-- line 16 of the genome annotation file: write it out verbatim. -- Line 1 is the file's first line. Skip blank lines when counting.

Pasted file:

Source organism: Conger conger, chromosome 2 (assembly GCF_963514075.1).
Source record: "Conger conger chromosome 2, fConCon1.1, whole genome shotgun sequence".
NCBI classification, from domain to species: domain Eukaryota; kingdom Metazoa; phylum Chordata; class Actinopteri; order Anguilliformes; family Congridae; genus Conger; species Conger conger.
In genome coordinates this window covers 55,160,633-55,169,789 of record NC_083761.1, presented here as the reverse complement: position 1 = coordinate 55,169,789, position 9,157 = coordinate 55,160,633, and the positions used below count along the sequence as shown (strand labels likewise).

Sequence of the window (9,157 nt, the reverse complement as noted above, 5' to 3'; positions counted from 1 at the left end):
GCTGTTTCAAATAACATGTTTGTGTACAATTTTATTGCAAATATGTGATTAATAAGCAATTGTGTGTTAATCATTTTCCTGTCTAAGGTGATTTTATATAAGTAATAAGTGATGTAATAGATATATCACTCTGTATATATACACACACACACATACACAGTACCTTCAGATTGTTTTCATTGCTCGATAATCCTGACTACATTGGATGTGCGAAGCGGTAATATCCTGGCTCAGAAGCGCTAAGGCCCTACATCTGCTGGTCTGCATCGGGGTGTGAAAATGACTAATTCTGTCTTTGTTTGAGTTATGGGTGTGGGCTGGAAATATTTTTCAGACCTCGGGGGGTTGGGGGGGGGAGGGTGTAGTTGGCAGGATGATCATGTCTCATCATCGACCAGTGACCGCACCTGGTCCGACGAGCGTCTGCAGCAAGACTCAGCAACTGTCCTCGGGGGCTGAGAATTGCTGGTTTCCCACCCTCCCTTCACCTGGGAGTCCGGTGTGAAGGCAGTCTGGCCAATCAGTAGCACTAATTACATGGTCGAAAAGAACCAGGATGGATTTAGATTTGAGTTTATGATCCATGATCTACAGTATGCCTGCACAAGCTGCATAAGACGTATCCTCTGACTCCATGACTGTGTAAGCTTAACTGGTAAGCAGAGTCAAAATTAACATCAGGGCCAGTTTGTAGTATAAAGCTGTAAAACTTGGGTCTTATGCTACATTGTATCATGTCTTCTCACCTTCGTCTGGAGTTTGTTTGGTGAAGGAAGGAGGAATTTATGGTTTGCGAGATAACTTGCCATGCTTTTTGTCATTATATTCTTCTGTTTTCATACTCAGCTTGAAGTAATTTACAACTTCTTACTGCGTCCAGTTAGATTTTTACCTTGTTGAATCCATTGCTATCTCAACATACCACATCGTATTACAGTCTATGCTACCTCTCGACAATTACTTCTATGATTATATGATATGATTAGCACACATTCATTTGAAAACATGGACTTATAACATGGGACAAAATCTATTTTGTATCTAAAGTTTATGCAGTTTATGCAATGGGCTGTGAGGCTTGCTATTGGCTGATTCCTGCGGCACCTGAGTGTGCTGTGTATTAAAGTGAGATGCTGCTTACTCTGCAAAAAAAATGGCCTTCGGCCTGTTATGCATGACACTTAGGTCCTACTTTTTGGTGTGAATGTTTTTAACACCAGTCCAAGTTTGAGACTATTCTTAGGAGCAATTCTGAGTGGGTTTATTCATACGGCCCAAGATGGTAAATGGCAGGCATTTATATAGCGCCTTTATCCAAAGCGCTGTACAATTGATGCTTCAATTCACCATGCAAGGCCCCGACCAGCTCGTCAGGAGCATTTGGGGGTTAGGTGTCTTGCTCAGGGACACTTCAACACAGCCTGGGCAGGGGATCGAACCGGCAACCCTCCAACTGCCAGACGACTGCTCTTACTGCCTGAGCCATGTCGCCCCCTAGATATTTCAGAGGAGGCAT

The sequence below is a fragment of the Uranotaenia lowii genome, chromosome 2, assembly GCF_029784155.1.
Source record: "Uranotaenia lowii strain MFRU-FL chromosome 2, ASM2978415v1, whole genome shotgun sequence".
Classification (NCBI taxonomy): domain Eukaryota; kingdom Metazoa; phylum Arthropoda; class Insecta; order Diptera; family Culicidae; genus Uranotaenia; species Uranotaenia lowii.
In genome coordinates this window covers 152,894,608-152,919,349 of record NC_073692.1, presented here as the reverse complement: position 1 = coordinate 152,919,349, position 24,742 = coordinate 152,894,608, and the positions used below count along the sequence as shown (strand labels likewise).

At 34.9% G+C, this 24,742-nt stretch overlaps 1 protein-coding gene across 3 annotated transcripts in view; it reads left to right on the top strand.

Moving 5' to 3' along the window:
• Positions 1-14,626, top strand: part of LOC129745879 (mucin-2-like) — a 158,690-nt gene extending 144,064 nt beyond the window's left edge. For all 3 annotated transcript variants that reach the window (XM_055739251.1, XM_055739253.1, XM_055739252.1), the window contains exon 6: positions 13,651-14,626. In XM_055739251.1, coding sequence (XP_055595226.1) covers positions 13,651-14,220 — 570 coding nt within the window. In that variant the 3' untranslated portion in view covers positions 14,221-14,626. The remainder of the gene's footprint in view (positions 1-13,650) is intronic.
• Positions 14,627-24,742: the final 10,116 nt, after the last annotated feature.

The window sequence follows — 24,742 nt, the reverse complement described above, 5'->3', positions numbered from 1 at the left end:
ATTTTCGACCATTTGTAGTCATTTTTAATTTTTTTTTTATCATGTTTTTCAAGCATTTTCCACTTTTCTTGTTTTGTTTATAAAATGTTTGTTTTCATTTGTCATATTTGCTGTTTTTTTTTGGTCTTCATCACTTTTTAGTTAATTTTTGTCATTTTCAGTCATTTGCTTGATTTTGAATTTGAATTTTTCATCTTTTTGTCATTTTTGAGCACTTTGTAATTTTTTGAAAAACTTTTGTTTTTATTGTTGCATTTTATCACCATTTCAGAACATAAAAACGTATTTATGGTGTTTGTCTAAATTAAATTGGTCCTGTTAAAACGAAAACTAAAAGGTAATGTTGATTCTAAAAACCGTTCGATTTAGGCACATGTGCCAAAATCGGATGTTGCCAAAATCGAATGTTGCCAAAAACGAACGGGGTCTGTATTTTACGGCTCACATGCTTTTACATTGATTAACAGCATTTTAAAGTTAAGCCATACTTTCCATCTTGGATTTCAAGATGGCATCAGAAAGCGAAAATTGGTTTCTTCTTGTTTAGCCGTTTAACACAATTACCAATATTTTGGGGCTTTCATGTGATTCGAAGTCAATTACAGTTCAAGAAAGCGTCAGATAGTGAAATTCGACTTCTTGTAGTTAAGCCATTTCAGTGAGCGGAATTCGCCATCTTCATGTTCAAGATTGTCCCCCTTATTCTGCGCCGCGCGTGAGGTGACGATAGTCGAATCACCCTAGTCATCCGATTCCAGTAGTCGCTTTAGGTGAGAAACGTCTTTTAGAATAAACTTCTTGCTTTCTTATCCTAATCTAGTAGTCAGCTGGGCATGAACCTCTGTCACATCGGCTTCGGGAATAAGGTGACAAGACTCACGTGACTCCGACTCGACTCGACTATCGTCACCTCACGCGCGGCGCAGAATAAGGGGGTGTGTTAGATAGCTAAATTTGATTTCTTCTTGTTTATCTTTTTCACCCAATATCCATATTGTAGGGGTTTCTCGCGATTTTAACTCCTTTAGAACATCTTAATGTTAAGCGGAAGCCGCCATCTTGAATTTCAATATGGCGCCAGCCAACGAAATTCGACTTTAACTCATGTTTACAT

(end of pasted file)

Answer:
ATTTTCGACCATTTGTAGTCATTTTTAATTTTTTTTTTATCATGTTTTTCAAGCATTTTCCACTTTTCTTGTTTTGTTTATAAAATGTTTGTTTTCATTTGTCATATTTGCTGTTTTTTTTTGGTCTTCATCACTTTTTAGTTAATTTTTGTCATTTTCAGTCATTTGCTTGATTTTGAATTTGAATTTTTCATCTTTTTGTCATTTTTGAGCACTTTGTAATTTTTTGAAAAACTTTTGTTTTTATTGTTGCATTTTATCACCATTTCAGAACATAAAAACGTATTTATGGTGTTTGTCTAAATTAAATTGGTCCTGTTAAAACGAAAACTAAAAGGTAATGTTGATTCTAAAAACCGTTCGATTTAGGCACATGTGCCAAAATCGGATGTTGCCAAAATCGAATGTTGCCAAAAACGAACGGGGTCTGTATTTTACGGCTCACATGCTTTTACATTGATTAACAGCATTTTAAAGTTAAGCCATACTTTCCATCTTGGATTTCAAGATGGCATCAGAAAGCGAAAATTGGTTTCTTCTTGTTTAGCCGTTTAACACAATTACCAATATTTTGGGGCTTTCATGTGATTCGAAGTCAATTACAGTTCAAGAAAGCGTCAGATAGTGAAATTCGACTTCTTGTAGTTAAGCCATTTCAGTGAGCGGAATTCGCCATCTTCATGTTCAAGATTGTCCCCCTTATTCTGCGCCGCGCGTGAGGTGACGATAGTCGAATCACCCTAGTCATCCGATTCCAGTAGTCGCTTTAGGTGAGAAACGTCTTTTAGAATAAACTTCTTGCTTTCTTATCCTAATCTAGTAGTCAGCTGGGCATGAACCTCTGTCACATCGGCTTCGGGAATAAGGTGACAAGACTCACGTGACTCCGACTCGACTCGACTATCGTCACCTCACGCGCGGCGCAGAATAAGGGGGTGTGTTAGATAGCTAAATTTGATTTCTTCTTGTTTATCTTTTTCACCCAATATCCATATTGTAGGGGTTTCTCGCGATTTTAACTCCTTTAGAACATCTTAATGTTAAGCGGAAGCCGCCATCTTGAATTTCAATATGGCGCCAGCCAACGAAATTCGACTTTAACTCATGTTTACAT